A unique ‘citizen science’ project which took two years to produce has found Sheffield to be one of the greenest cities in the country.
Heritage Lottery Fund project ‘Nature Counts’ drew on the power of thousands of amateur environmentalists across the city to produce the State of Sheffield Nature 2018.
The report highlights much for the city to be proud of, including extensive woods, well managed natural habitats and a host of dedicated wildlife groups.
But, the authors warn, the report is only a ‘snapshot’ of the current picture - and more work needs to be done to ensure Sheffield stays this way.
Sara Blackburn, lead author and editor of the report, said: “What has really come out of the report is all Sheffield has to offer.
“We have a huge variety of habitats and a huge variety of species. And there are lots of positive success stories like the return of the otter.
“Also, 99 per cent of Sheffield’s sites of special scientific interest (SSRIs) are in good or improving condition.
“Overall, the standing of Sheffield in terms of the quality of our wildlife and how well we are able to protect it is good.”
The report showcases the wide variety of habitats that Sheffield boasts, from moorlands and uplands in the west, through to grasslands and farmlands, rivers and reservoirs in the district’s centre, and the wooded urban landscape in the east.
The whole process took two years to complete including the collection of all the data and the collation of the final report, which took six months.
Sara said it was ‘impossible’ to put a figure on the number of people who have helped produce it, but said it would likely number in the thousands.
“There’s also a huge appetite for citizen science in Sheffield,” she said.
“Nearly 500 people helped us map the distribution of hedgehogs across the city and over 20 dedicated people helped us collect over 120 field signs of otter along 24km of the river Don.”
“The amount of people in Sheffield who are interested in understanding our wildlife is something that we should be really proud of.”
“The case studies we’ve included have been a way we have been able to highlight lots of positive work.”
Case studies featured in the report include closer looks at topics as diverse as butterflies in Sheffield’s changing urban environment, long-tailed tits in the Rivelin valley, and a fungi survey of Greno woods.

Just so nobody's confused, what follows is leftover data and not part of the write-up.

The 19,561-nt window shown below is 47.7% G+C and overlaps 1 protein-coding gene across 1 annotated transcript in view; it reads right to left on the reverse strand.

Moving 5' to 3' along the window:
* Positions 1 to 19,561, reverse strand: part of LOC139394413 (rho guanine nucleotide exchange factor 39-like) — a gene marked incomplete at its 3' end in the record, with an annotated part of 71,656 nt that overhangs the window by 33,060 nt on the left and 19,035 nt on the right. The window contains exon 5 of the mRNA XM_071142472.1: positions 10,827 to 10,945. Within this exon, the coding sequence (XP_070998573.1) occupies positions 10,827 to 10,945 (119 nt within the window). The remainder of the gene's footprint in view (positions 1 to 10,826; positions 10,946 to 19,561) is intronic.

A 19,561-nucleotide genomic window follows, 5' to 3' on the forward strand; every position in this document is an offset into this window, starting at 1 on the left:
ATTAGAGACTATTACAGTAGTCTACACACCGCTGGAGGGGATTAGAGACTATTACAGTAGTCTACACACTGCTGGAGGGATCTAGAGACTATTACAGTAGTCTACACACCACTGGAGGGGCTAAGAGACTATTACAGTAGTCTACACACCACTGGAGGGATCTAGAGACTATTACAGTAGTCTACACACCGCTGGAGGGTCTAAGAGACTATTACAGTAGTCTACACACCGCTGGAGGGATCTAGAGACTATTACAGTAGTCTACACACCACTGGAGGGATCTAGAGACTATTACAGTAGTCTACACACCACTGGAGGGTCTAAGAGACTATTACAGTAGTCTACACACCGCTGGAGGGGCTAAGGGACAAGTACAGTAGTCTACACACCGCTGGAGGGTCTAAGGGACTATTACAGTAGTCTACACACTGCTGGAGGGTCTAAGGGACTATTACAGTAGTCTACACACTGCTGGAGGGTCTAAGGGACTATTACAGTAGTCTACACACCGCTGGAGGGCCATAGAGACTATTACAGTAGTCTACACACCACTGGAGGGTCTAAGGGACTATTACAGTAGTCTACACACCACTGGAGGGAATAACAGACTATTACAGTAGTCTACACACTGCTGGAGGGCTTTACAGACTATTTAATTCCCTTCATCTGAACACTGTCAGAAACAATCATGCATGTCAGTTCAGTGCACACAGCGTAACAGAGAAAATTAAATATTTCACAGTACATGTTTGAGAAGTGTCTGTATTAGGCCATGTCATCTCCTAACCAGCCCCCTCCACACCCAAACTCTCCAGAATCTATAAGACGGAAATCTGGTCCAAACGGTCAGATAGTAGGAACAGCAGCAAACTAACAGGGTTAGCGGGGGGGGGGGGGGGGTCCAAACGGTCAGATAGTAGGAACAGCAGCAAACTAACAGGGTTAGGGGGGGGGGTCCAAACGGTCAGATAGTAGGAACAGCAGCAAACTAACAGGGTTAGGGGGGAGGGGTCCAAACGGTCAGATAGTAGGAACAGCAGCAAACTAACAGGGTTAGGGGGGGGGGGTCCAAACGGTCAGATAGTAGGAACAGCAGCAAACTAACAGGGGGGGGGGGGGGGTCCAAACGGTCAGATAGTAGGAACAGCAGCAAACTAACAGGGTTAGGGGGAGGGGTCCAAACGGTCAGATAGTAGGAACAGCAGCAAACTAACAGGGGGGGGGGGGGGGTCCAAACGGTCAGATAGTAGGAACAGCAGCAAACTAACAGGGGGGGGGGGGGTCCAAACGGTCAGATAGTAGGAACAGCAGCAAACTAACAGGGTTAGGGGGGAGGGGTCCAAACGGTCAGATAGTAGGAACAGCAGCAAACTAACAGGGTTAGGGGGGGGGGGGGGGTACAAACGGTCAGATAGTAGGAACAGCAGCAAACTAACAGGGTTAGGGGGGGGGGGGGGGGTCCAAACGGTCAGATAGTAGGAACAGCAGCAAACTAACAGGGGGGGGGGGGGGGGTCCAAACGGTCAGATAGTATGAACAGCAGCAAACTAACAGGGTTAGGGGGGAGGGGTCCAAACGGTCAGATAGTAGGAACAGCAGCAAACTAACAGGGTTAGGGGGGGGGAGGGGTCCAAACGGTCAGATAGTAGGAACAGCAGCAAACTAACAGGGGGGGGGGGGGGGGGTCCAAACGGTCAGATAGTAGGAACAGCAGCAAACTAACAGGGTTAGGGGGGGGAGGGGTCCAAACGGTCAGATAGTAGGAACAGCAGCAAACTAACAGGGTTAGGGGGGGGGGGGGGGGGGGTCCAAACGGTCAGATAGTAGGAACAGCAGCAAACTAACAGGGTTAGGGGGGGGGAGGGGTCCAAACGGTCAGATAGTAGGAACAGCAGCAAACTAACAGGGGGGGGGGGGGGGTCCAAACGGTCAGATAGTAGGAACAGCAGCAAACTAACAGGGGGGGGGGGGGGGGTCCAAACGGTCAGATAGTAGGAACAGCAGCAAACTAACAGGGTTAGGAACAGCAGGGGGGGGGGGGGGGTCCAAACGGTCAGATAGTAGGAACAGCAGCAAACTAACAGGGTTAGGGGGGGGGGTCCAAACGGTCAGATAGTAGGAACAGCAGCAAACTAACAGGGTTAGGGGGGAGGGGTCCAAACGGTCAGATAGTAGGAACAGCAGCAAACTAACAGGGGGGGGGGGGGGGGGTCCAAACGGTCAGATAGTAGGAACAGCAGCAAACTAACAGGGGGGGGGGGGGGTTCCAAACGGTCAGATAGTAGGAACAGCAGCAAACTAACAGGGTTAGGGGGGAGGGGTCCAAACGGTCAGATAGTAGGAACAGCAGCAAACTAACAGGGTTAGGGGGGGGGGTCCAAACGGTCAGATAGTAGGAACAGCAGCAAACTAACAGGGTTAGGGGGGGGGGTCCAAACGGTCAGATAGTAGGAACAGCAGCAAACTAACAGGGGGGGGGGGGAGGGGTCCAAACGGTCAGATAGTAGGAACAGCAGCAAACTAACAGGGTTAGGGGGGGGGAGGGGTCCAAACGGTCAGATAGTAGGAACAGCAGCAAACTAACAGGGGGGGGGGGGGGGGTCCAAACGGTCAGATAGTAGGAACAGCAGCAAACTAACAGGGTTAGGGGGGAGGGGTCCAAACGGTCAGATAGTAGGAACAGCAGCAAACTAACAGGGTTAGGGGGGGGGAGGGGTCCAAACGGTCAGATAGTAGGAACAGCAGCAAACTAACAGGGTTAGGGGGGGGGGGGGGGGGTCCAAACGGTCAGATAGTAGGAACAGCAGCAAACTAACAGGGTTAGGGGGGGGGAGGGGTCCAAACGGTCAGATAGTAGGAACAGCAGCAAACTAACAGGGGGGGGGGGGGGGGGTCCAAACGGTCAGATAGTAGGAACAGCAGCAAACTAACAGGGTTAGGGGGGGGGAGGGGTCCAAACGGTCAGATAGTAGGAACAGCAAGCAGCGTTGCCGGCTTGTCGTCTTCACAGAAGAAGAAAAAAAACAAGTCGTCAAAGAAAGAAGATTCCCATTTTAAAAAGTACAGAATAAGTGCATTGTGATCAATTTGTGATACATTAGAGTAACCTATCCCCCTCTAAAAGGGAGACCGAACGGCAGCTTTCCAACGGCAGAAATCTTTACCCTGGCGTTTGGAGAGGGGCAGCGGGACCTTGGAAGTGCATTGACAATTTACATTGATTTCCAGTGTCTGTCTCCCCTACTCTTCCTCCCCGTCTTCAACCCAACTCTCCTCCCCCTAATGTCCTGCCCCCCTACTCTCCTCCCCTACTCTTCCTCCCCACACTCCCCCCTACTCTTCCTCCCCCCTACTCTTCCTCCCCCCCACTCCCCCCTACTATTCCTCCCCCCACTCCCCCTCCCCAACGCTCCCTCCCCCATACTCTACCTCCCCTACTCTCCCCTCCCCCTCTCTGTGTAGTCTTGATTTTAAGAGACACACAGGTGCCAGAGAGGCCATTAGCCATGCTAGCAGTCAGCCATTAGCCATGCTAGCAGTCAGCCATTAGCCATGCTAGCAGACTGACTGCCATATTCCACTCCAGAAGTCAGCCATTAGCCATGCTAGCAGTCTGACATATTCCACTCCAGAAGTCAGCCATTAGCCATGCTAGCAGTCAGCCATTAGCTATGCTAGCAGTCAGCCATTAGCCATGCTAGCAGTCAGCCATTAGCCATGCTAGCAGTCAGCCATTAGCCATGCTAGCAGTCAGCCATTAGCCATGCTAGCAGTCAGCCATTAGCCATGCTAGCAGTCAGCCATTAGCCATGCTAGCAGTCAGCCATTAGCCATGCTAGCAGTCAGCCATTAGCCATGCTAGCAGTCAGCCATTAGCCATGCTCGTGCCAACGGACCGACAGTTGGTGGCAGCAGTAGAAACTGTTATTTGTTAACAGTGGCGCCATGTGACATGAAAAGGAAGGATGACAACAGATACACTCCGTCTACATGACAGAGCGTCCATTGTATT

“The report isn’t meant to be overly technical - we wanted it to be something everyone could relate to,” said Sara.
“But it does show that we still don’t know enough - so its work will now continue though a new project called Data for Nature, which will hopefully help address that.
Sara’s enthusiasm for the report was shared by Professor Philip Warren from the Department of Animal and Plant Sciences at the University of Sheffield, who was also a member of the Nature Counts steering group.
He said: “Most of what we know about what is happening to our biodiversity in Sheffield is through the efforts of hundreds of naturalists, recorders and researchers who dedicate much time and effort to documenting where species are found from year to year.
“A report such as this is vital in bringing all that information together to see the bigger picture of how our wildlife is faring, what is changing, and where we should be targeting our efforts to conserve the biodiversity in our own backyard.”
For more information and to download the full or summary version of the report, visit wildsheffield.com/stateofnature.
Over a third of Sheffield is covered by sites that are protected to some extent, with the amount positively managed or in a favourable condition for wildlife consistently increasing. Over 100 local wildlife sites, however, are still in need of better management.
An impressive 16 per cent of Sheffield is wooded, far higher than the UK average of 10 per cent, and over 90 per cent of Sheffield’s residents have access to a large area of woodland within 4km of their home.
Sheffield’s woodland birds are doing well but farmland birds represent 4 of the 5 most severe declines in local bird species, mirroring a national trend.
26 out of Sheffield’s 31 fish species have recolonised or been reintroduced to the city’s rivers and otters have returned to the Don, thanks to tireless efforts to improve its water quality.
There is a need to better understand how local wildlife and habitats are faring in the long term. Despite having a wealth of information, gaps in the data make it difficult for to identify and report, with confidence, changes over time. Many habitat areas are known but unmapped, and so unprotected, leaving them vulnerable to degradation.
Ongoing collaboration between local groups, landowners and land managers – as well as cementing the value of wildlife to the public – is key for the future protection of Sheffield’s wildlife and wild spaces.